Tag Archives: nuclear warheads

The Nuclear Lobby

The report of the Center for International Policy provides a profile of the nuclear weapons lobby, noting along the way that in a constrained budgetary environment different parts of the lobby may either collaborate to promote higher nuclear weapons spending or compete for their share of a shrinking pie.

• The Pentagon and the Department of Energy’s National Nuclear Security Administration are scheduled to spend hundreds of billions of dollars on nuclear weapons projects over the next decade and beyond, including $68 billion to develop and purchase a new generation of nuclear bombers; $347 billion to purchase and operate 12 new ballistic missile submarines; and billions more on new nuclear weapons facilities.

• In the 2012 election cycle, the top 14 nuclear weapons contractors gave a total of $2.9 million to key members of Congress with decision making power over nuclear weapons spending. These firms have donated $18.7 million to these same members of Congress over the course of their careers.

• More than half of the contributions cited above went to members of the four key subcommittees with jurisdiction over nuclear weapons spending – the Strategic Forces Subcommittees of the Armed Services Committees in each house and the Energy and Water Subcommittees of the Appropriations Committees in each house. Total contributions by major nuclear weapons contractors to members of these four subcommittees have been over $1.6 million in the 2012 election cycle thus far, and $11.7 lifetime to these same members.

• Of the 14 nuclear weapons contractors tracked in this report, Lockheed Martin has been the biggest contributor to key members of Congress with influence over nuclear weapons spending. So far during the 2012 election cycle, Lockheed Martin has donated $535,000 to these key members; other major donors include Honeywell International, $464,582; Northrop Grumman, $464,000; and Boeing, $336,750.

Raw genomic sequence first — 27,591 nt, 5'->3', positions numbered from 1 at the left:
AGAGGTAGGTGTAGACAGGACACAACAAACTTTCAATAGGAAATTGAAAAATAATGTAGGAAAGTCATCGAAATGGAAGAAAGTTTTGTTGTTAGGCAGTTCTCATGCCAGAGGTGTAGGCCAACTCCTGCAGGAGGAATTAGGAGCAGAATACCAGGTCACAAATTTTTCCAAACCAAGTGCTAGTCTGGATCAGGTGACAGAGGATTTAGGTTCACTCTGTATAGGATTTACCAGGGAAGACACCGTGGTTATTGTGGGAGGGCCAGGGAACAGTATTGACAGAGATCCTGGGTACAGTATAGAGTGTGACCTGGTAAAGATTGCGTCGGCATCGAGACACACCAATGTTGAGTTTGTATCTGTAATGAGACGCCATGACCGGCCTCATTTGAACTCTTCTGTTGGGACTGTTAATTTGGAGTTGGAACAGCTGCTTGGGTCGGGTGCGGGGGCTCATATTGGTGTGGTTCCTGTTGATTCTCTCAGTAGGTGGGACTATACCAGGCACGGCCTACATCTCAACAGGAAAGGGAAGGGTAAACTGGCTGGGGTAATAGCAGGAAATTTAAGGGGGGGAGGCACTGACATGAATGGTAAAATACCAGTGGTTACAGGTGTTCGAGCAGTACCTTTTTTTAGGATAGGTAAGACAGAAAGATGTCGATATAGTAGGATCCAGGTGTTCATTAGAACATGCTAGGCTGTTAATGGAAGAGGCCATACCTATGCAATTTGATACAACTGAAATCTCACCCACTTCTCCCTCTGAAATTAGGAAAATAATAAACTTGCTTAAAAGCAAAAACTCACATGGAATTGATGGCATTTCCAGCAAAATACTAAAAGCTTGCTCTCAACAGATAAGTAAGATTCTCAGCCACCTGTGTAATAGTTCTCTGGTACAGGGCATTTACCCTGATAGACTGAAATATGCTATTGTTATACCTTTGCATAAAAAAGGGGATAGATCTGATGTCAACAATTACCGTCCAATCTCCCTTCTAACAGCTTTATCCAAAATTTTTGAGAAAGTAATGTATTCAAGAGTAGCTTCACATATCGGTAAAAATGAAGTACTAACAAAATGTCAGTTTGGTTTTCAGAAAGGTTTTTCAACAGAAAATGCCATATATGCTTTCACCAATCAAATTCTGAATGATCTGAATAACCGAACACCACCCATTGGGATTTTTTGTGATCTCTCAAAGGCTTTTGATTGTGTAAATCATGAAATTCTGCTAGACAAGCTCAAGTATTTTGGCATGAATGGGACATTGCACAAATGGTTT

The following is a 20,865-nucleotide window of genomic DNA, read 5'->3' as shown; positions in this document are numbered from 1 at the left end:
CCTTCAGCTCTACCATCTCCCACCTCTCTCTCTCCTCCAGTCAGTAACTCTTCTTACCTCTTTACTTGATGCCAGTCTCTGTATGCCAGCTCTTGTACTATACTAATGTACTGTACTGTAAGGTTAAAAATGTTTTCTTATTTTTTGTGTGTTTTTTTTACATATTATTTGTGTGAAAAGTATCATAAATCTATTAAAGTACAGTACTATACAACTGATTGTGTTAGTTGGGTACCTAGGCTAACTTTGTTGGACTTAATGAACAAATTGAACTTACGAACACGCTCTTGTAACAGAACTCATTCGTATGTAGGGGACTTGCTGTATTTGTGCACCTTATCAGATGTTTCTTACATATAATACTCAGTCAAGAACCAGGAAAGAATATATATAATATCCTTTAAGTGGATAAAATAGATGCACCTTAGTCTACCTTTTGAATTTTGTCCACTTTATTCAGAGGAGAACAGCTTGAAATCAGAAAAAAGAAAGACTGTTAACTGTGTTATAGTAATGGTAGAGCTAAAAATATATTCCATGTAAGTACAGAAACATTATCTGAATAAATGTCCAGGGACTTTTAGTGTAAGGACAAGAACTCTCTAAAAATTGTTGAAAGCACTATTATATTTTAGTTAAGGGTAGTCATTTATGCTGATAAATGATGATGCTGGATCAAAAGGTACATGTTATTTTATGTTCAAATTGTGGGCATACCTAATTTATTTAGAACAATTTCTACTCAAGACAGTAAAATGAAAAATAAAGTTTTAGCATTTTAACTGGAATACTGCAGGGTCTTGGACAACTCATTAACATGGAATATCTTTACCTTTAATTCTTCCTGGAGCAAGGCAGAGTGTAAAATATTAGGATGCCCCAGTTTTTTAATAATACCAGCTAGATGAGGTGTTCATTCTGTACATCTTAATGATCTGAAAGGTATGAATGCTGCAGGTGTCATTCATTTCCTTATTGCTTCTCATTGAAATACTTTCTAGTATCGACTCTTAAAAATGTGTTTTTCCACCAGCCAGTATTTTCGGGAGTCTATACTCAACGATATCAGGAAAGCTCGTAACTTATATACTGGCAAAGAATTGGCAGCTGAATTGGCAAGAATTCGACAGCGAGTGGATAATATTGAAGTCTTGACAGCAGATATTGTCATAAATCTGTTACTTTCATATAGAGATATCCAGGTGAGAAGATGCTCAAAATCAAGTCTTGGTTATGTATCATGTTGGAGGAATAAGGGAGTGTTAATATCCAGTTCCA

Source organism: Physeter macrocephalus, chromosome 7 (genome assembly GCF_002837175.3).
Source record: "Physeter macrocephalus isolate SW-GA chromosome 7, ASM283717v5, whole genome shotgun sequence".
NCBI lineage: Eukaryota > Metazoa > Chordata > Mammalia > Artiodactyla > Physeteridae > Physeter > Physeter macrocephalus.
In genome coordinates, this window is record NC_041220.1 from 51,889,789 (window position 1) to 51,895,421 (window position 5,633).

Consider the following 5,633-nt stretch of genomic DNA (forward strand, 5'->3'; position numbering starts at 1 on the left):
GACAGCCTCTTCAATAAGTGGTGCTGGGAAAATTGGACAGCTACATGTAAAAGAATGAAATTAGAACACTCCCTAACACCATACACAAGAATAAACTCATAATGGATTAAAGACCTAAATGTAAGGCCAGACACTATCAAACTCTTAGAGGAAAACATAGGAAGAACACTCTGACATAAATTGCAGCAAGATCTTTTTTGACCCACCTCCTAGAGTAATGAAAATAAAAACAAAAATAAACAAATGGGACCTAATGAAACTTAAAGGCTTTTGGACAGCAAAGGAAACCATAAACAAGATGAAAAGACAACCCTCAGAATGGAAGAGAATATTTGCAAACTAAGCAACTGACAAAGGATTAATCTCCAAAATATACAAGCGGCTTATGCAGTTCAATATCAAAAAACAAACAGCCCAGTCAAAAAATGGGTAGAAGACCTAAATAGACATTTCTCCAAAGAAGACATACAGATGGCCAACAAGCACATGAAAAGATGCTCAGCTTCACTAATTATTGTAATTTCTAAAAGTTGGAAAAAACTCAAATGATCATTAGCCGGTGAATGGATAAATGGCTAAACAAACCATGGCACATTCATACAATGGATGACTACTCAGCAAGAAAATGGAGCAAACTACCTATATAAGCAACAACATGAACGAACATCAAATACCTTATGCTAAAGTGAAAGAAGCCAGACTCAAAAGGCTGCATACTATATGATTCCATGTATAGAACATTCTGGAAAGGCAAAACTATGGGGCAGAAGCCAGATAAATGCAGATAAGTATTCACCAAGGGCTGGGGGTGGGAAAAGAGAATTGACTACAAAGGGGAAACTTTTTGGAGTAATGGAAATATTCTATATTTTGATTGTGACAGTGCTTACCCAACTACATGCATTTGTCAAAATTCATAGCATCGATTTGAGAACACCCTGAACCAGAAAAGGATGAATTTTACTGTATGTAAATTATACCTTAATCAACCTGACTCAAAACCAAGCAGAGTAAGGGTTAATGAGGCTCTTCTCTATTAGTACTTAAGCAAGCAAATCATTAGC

• Leading advocates of high levels of nuclear weapons spending have received hundreds of thousands of dollars in campaign contributions from major nuclear weapons contractors in the course of their careers.....

Policy Recommendations

• Reduce the ballistic missile submarine force. The ballistic missile submarine force should be reduced from 12 boats to eight, with additional warheads carried in each boat. This would save $18 billion over the next decade while sustaining the capability to deploy the number of warheads called for under the New START treaty.

• Postpone new nuclear bomber plans. Plans for a new nuclear bomber should be shelved, at a savings of $18 billion over the next decade. At a minimum, the bomber should not be made nuclear-capable.

• Cancel the Chemical and Metallurgy Research Replacement facility.  There is no circumstance under which it will be necessary to build large numbers of new plutonium “pits” or triggers for nuclear warheads. Therefore, the Chemical and Metallurgy Research Replacement facility at Los Alamos National Laboratories should be cancelled, at a savings of $5 billion over the next decade.

• Cancel building the Mixed Oxide (MOX ) facility.  Plutonium waste from nuclear warheads can be neutralized without building the multi-billion dollar MOX facility. It too should be cancelled, at a savings of at least $4.9 billion in construction costs over the next twenty years.


The top 14 nuclear weapons contractors employ 137 lobbyists who formerly worked for key nuclear weapons decision makers. The majority of the revolving door lobbyists – 96 – worked for key members of Congress or key Congressional Committees; 26 revolving door lobbyists worked for one of the military services; and 24 revolving door lobbyists worked for the Department of Defense or the Department of Energy. Some lobbyists worked for one or more Congressional offices or agencies before leaving government, and many now work for more than one major nuclear weapons contractor.   There are 19 revolving door lobbyists working for major nuclear weapons contractors who were staffers for members of the Energy and Water Subcommittee of the Senate Appropriations Committee – the committee that controls spending on the nuclear warhead complex.

Excerpt William D. Hartung and Christine Anderson, Bombs Versus Budgets: Inside the Nuclear Weapons Lobby, Center for International Policy, June 2012

See also Nuclear Weapons Establishment

Zero nuclear weapons?

The Public has the Right to Know who has Nuclear Weapons

Chemistry and Metallurgy Research Building (pdf)